Britain’s best traditional New Year’s Eve celebrations

Say goodbye to 2017 in style with our pick of traditional New Year’s Eve events across the UK


Hogmanay Fireball Procession, Stonehaven, Aberdeenshire

Hogmanay fireball swingers illuminate the streets of Stonehaven carrying on the tradition of welcoming the new year/Credit: Getty

The Ancient Fireballs ceremony takes place in the Scottish fishing village of Stonehaven. This unique festival sees 60 fireball swingers dressed in costume parade down the High Street swinging their lit 2ft round cages filled with paraffin soaked rags in a spectacular display to celebrate Hogmanay. Spectators generally start to gather at 10:30pm with the Stovehaven Fireball swingers taking place at midnight.


Allendale Tar Barrels, Allendale, Northumbria 

Villagers carry burning barrels and stakes as they take part in the Allendale Tar Barrel festival/Credit: Getty

Taking place on 31 December since the Dark Ages, is the Allendale Baa1 Fire, which sees 45 barrel carriers parade flaming tar filled whiskey barrels through the streets of Allendale in Northumbria.  The barrel carriers are known as Guisers and some have taken part in the ritual for half a century; the procession is thought to be an ancient pagan tradition of fire worship. The parade culminates in the centre of the town as the barrels are thrown onto a bonfire with the cry of “be damned to he who throws last!”. The barrels are lit at 11.30pm but celebrations begin earlier on in the evening.

Mari Lwyd and New Year walk from Neuadd, Llanwrtyd Wells, Wales

An ancient midwinter tradition to celebrate the New Year/Credit: Alamy

Traditionally, Mari Lwyd or Grey Mare in English is an ancient Welsh tradition celebrating the end of the Christmas season and the start of the New Year. A group of singers would go house to house with the Mari Lywd and try to gain entry by taking part in a verbal singing contest. 

Celebrate Mari Lwyd by taking part in a free torchlit walk, which includes the traditional New Year Mari Lwyd – a mare’s skull dressed in a sheet and ribbons – and makes for a wholly different way to bring in the New Year in the small but exciting town of Llanwrtyd Wells. The walk begins at 11pm from the town square but people gather at 10pm.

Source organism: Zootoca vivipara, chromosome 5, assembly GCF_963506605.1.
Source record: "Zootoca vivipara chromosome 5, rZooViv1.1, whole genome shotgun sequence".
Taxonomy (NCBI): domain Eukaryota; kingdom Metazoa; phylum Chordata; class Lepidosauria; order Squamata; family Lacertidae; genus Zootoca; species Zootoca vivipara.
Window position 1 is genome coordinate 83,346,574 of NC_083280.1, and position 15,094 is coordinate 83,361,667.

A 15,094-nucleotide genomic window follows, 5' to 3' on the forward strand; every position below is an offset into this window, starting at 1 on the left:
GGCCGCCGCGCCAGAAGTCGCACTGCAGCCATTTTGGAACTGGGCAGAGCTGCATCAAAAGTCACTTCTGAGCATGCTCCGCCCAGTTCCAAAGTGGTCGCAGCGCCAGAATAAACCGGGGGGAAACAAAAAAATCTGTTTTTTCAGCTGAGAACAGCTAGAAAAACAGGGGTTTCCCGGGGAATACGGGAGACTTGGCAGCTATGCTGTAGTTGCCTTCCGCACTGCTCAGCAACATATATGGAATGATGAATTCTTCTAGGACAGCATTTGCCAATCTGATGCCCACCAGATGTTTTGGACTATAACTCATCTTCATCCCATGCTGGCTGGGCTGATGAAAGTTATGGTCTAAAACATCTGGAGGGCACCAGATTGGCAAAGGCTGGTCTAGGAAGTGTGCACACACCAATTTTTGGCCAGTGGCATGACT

New Year’s Eve celebrations at St. Ives, Cornwall

See a different side to Cornwall during the winter festivities/credit: Getty

The town of St. Ives in Cornwall offers a unique party atmosphere during the New Year. The streets are closed for traffic around the harbour front and if the tide goes out then everyone spills on to the beach for a unique beach party. Fancy dress and party atmosphere play a large part of the festivities and after the countdown, the bells ring and the fireworks commence, providing a dramatic display over the beaches and town of St. Ives. The festivities begin at around 8pm and last long into the night.

New Year’s Eve Winter Carnival, Newcastle-upon-Tyne

Celebrate Norse mythology and folklore at East of the Sun, West of the Moon/Credit: NewcastleGateshead

Enjoy a beastly shaped bonfire and firework display with folk music and carnival performers on the Town Moor in Newcastle this New Year’s Eve. East of the Sun, West of the Moon takes inspiration from Norse mythology and local folklore, with the bonfire resembling a giant beast’s lair.  East of the Sun, West of the Moon is a free event but will be ticketed. Tickets are allocated using a ballot system, and have now closed for this year’s event, however fireworks can still be enjoyed for free.

Nos Galan Races, Cynon Valley, South Wales

The Nos Galan Race is a 5km fun run around the town to celebrate the Welsh runner Guto Nyth Bran and his legendary athletic powers. The Mountain Ash event in the Cyon Valley in South Wales begins at 5.15pm with street entertainment and a fire act. The children’s races kick off the event after which a mystery sports celebrity arrives to light the beacon. After a firework display the adult races begin and then prizes are presented.

Later in the New Year…

Up Helly Aa, Lerwick, the Shetland Islands

Up Helly Aa celebrates the influence of the Scandinavian Vikings in the Shetland Islands/Credit: Getty

Up Helly Aa is known as Europe’s largest fire festival; preparations for outfits and parades begin in February the year before each celebration and the next day is a public day of holiday in Lerwick to allow recovery. There are many different things to do and see at the event but perhaps the most dramatic are the Viking squads, the torches and the procession. The days activities begin with the Guizer Jarl and Jarl Squad march in Lerwick town centre.